Description of the Glassworks
Image: The Glass and Lighthouse Works at Smethwick. This view of Chances’s Smethwick factory shows the size of the works in the early 20th century. Glass cones can be seen at various locations across the site. Chance Brothers & Co., Limited, 100 Years of British Glass Making 1824-1924 (Smethwick and Glasgow, Chance Brothers & Co., 1924).
Image from: Local Studies and History, Birmingham Central Library
In 1868 Elihu Burritt visited the Smethwick site and described it as “large enough to constitute a village itself”. His language may be a little fanciful, but his writing captured the awe of watching a skilled glass blower at work.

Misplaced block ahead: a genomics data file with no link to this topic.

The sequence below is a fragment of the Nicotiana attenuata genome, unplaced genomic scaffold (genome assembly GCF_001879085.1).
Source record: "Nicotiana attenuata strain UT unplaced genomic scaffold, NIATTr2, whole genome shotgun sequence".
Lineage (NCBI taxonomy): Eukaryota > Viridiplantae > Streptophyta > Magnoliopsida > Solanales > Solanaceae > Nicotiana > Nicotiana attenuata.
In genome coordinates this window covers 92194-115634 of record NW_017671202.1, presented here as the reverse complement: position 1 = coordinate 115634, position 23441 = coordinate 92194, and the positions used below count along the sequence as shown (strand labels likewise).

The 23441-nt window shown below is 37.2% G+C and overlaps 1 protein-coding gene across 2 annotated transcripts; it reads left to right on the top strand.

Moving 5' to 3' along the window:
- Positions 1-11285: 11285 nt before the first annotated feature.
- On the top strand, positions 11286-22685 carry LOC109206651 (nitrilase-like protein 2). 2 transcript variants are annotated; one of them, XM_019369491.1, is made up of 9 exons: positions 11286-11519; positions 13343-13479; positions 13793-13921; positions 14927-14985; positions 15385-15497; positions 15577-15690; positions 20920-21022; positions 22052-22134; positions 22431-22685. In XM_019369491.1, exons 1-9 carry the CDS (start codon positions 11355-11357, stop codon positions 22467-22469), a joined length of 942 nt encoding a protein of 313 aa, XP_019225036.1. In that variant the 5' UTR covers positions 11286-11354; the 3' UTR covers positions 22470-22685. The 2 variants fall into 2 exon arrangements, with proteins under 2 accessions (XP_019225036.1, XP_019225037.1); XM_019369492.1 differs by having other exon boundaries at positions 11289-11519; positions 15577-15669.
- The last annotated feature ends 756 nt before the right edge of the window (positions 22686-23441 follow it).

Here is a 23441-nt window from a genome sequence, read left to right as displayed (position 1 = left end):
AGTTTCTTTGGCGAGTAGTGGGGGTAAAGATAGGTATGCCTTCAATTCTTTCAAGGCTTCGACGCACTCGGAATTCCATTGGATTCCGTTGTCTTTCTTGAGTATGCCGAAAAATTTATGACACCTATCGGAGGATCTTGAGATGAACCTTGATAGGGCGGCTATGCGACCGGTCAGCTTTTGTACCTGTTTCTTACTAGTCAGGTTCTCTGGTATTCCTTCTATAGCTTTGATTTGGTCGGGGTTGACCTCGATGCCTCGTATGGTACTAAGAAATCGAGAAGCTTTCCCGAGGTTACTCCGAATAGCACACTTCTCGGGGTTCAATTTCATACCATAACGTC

The Glass works of the Messrs. Chance constitute one of the most remarkable establishments in the world, both for extent and character of their operations and productions. They embrace a small, compact town of edifices difficult to represent in any familiar simile. If seen from a certain distance by moonlight,when quiet and smokeless, they might look to an imaginative eye like a great nest of cathedrals and Turkish mosques. These buildings cover a territory of about 24 acres. It is intersected by a canal, with its landings in the middle of the works, which have about a score of boats of their own for transportation of the raw material and its wonderful productions when ready for home and exportation. This may serve to convey some idea of the establishment when cold and silent But when all aglow with its fiery industries, it represents a scene which Virgil and Dante would have described in terms and figures unsuited to modern conceptions and facts. In one section of these great works are bowls made of Stourbridge fire clay, which hold about two tons of the liquid, which is called metal. The pipes are iron, nearly as long as a fishing rod. The bubbles blown are perfectly marvellous. They weigh about thirty pounds each, and are from five to six feet in length. The whole operation seems like magic. Nothing in the working of other metals is like these strange manipulations. That is not the word for them either, for the mouth seems to have more to do in the matter than the hand. Here a score of men dipping their pipes into those terrible pots taking up a ball of the red metal, and then blowing and twirling the bubble until it becomes a cylinder as long as a two-bushel bag of wheat. What lungpower must be brought to bear upon the thousands inflated here in a week! The human breath forced through all those iron pipes, if put in one volume, ought to be enough to propel a ship of the line across the Atlantic. Few artisans could have trained the measurement of the eye to such a fine precision as these glass blowers. To take up an ounce the exact quantity of metal, then to blow and twirl it into a cylinder that shall not vary a hair’s breath from the requisite thickness and diameter is a remarkable, almost unparalleled feat of skill.« Previous in this section